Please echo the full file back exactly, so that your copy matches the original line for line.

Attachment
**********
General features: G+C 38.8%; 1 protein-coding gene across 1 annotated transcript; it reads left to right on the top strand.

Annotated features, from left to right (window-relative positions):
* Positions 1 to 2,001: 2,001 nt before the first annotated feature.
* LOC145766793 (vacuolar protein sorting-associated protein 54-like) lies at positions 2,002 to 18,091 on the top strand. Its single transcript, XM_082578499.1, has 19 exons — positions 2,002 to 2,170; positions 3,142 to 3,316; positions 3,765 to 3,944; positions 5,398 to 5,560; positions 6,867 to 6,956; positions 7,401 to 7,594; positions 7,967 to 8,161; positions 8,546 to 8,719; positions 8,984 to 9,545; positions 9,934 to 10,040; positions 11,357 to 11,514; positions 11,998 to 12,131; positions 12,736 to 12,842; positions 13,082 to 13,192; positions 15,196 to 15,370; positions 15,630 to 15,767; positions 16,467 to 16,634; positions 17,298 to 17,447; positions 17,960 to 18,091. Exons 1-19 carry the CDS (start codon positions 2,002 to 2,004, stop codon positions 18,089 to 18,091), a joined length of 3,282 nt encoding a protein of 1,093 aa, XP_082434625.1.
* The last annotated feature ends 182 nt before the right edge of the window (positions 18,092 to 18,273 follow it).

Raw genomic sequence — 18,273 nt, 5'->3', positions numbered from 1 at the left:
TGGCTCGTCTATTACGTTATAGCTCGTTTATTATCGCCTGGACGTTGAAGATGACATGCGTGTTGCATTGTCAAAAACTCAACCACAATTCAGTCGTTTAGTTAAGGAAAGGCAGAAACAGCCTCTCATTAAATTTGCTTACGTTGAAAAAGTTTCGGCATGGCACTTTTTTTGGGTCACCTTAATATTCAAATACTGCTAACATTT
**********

General features: G+C 38.8%; 1 protein-coding gene across 1 annotated transcript; it reads left to right on the top strand.

Annotated features, from left to right (window-relative positions):
* Positions 1 to 2,001: 2,001 nt before the first annotated feature.
* LOC145766793 (vacuolar protein sorting-associated protein 54-like) lies at positions 2,002 to 18,091 on the top strand. Its single transcript, XM_082578499.1, has 19 exons — positions 2,002 to 2,170; positions 3,142 to 3,316; positions 3,765 to 3,944; positions 5,398 to 5,560; positions 6,867 to 6,956; positions 7,401 to 7,594; positions 7,967 to 8,161; positions 8,546 to 8,719; positions 8,984 to 9,545; positions 9,934 to 10,040; positions 11,357 to 11,514; positions 11,998 to 12,131; positions 12,736 to 12,842; positions 13,082 to 13,192; positions 15,196 to 15,370; positions 15,630 to 15,767; positions 16,467 to 16,634; positions 17,298 to 17,447; positions 17,960 to 18,091. Exons 1-19 carry the CDS (start codon positions 2,002 to 2,004, stop codon positions 18,089 to 18,091), a joined length of 3,282 nt encoding a protein of 1,093 aa, XP_082434625.1.
* The last annotated feature ends 182 nt before the right edge of the window (positions 18,092 to 18,273 follow it).

Raw genomic sequence — 18,273 nt, 5'->3', positions numbered from 1 at the left:
TGGCTCGTCTATTACGTTATAGCTCGTTTATTATCGCCTGGACGTTGAAGATGACATGCGTGTTGCATTGTCAAAAACTCAACCACAATTCAGTCGTTTAGTTAAGGAAAGGCAGAAACAGCCTCTCATTAAATTTGCTTACGTTGAAAAAGTTTCGGCATGGCACTTTTTTTGGGTCACCTTAATATTCAAATACTGCTAACATTT